So your new novel, Cinema of Shadows, takes place in a haunted movie theater. I know you have a lifelong interest in film and in horror films specifically. Did you pursue an education in film?
Oh yes. I studied film and television. I wanted to be the next Steven Spielberg or James Cameron. Growing up, I would write screenplays for movies I would make with my friends and my parents’ video camera. When I saw the film Super 8, it really took me back, because that was me and my friends at that time.
How does writing a script differ from how you approach a novel?
In terms of plotting and dialogue, I really don’t approach them any differently. In fact, I often read my dialogue aloud, to make certain it sounds authentic. Where they differ is how you convey character. In a screenplay, you have to do it all with dialogue and visual detail. With a novel, you can be inside someone’s head. You can get to know how they think and feel. It’s more intimate, and it leads to a much stronger connection and emotional investment.
I read that Cinema of Shadows taps into the “ghost hunter” subculture.
LOL…T.A.P.S. Yes. My sons and I are huge fans of Ghost Hunters,Ghost Adventures,and what have you. But, when you watch these shows, you’re waiting for them to walk into the Amityville Horror house, into the house from Poltergeist. You want chains to rattle and walls to bleed. You want to see ghosts, and it just never happens. So, with Cinema of Shadows, I wanted to create the scariest haunting I could imagine and then have my team actually get to deal with it.
Those “ghost hunting” groups have exploded across the country in recent years. What sort of research did you do to keep your “team” authentic?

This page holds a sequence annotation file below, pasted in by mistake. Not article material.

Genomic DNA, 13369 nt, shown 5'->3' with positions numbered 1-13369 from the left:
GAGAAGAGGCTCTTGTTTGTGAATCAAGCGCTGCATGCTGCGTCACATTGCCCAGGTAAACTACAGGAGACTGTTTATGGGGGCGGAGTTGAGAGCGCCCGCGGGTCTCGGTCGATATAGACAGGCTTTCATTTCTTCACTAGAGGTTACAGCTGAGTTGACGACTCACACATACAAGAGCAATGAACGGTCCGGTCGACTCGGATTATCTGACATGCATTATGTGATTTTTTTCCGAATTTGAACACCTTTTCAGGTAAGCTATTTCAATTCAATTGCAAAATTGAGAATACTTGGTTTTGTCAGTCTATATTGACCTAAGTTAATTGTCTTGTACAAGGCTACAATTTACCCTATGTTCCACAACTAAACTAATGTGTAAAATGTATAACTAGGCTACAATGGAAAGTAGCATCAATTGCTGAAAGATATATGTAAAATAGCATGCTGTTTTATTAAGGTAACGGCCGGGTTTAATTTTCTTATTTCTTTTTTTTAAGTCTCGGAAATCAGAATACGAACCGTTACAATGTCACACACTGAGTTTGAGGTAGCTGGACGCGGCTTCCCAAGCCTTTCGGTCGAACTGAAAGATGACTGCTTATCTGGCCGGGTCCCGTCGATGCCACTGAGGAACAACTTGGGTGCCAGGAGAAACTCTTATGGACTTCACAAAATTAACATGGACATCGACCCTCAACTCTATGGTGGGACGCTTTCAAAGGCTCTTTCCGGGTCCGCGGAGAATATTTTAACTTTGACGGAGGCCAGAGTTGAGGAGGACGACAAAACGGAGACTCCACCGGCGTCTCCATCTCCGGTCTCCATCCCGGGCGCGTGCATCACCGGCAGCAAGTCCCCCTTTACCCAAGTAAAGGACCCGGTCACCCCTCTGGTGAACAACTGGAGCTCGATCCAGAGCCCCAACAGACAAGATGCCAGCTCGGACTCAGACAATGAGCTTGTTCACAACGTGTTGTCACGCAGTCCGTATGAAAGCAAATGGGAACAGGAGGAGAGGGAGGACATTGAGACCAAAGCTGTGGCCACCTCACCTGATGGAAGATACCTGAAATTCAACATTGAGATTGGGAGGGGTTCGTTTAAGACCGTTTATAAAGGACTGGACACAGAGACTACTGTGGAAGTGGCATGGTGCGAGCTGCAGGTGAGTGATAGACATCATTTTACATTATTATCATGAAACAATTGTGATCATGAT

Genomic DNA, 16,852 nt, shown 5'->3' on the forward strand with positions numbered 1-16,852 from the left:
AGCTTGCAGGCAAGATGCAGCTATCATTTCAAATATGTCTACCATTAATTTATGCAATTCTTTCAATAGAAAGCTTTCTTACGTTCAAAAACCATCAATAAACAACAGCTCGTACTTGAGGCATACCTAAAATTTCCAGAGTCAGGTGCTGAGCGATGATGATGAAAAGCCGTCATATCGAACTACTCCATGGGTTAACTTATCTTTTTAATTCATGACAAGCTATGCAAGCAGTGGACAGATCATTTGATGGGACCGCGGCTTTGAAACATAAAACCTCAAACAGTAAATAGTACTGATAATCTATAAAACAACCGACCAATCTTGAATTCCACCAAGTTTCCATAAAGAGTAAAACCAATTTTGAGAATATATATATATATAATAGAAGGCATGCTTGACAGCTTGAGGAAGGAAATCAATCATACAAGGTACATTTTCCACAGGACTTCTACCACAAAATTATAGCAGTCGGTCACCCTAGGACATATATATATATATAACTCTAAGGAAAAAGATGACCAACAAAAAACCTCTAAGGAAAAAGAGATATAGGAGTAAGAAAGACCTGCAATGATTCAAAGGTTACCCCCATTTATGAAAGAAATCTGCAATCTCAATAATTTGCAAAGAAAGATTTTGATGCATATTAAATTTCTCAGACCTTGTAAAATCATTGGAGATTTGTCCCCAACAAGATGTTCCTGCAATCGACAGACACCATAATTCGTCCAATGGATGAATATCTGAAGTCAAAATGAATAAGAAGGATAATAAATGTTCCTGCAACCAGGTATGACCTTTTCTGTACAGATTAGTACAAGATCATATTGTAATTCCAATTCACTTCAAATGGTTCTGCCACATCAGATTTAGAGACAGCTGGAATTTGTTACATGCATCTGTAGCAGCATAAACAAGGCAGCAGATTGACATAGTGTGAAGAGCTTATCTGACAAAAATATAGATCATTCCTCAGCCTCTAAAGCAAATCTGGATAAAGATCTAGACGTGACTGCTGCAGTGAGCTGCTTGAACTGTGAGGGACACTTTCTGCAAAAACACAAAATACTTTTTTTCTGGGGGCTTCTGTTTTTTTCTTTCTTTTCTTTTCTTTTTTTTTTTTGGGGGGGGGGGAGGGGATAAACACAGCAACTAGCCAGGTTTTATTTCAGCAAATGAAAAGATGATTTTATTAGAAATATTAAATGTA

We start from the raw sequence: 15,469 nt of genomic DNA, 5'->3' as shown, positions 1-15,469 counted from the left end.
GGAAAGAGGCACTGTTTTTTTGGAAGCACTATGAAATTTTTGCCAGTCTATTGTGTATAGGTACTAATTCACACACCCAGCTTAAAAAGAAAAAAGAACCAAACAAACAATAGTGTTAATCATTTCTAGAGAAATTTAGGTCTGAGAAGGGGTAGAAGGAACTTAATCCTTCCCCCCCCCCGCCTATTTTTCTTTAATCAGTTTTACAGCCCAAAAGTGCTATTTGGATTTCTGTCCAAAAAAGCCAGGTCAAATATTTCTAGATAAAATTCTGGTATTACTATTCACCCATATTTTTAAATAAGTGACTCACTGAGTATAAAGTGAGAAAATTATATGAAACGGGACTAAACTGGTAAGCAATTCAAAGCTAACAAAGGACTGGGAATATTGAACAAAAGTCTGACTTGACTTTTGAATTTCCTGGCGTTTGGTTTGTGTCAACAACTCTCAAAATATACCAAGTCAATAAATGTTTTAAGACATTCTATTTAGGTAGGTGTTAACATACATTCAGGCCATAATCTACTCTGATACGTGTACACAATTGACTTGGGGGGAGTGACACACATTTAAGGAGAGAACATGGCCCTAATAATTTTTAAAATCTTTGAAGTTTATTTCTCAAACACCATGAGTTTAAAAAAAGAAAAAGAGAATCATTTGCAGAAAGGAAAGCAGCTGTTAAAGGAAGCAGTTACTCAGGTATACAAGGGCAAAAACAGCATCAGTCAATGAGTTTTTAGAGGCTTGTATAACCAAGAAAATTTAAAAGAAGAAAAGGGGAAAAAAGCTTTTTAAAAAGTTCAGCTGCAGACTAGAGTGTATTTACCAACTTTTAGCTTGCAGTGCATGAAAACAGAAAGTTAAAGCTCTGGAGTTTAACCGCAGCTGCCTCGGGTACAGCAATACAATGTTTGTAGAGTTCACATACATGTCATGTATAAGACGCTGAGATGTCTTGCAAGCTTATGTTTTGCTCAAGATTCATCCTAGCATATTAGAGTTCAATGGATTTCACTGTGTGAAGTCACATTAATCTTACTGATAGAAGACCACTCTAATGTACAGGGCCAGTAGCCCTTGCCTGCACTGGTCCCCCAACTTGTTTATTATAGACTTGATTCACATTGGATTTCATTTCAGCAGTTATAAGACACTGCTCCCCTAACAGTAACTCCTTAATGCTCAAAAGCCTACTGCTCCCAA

That authenticity was something I really wanted. I hadn’t seen a lot of paranormal research using scientific methods in fiction before. So, in addition to speaking with researchers about how they would approach certain situations, I actually took part in some investigations; the Hanna House in Indianapolis, and the Woodcarver’s Building in Converse, Indiana. I used all the equipment that, up until that point, I’d only seen on television. And I witnessed things, felt things that I couldn’t explain. So, in addition to the technical aspect of an investigation, I was also able to draw from my own feelings and experiences to paint a very vivid picture.
Like me, I know you share some great memories of the Eastwood Theater on the east side of Indianapolis. For me, personally, that was THE theater to see the original Star Wars trilogy, Fright Night, and I also remember their experiments with classic 3D films when attendance was slacking off. How do you think those experiences differ from today’s moviegoing experience?
There is something to be said about going to a theater that doesn’t have a screen the size of a postage stamp, to seeing a film projected in 70 mm with six-track Dolby sound that makes the concrete shake beneath your feet. Going to movies back then was a real event, and I miss those days so much. The closest I come to that experience now is taking the kids to the IMAX, but it’s not the same.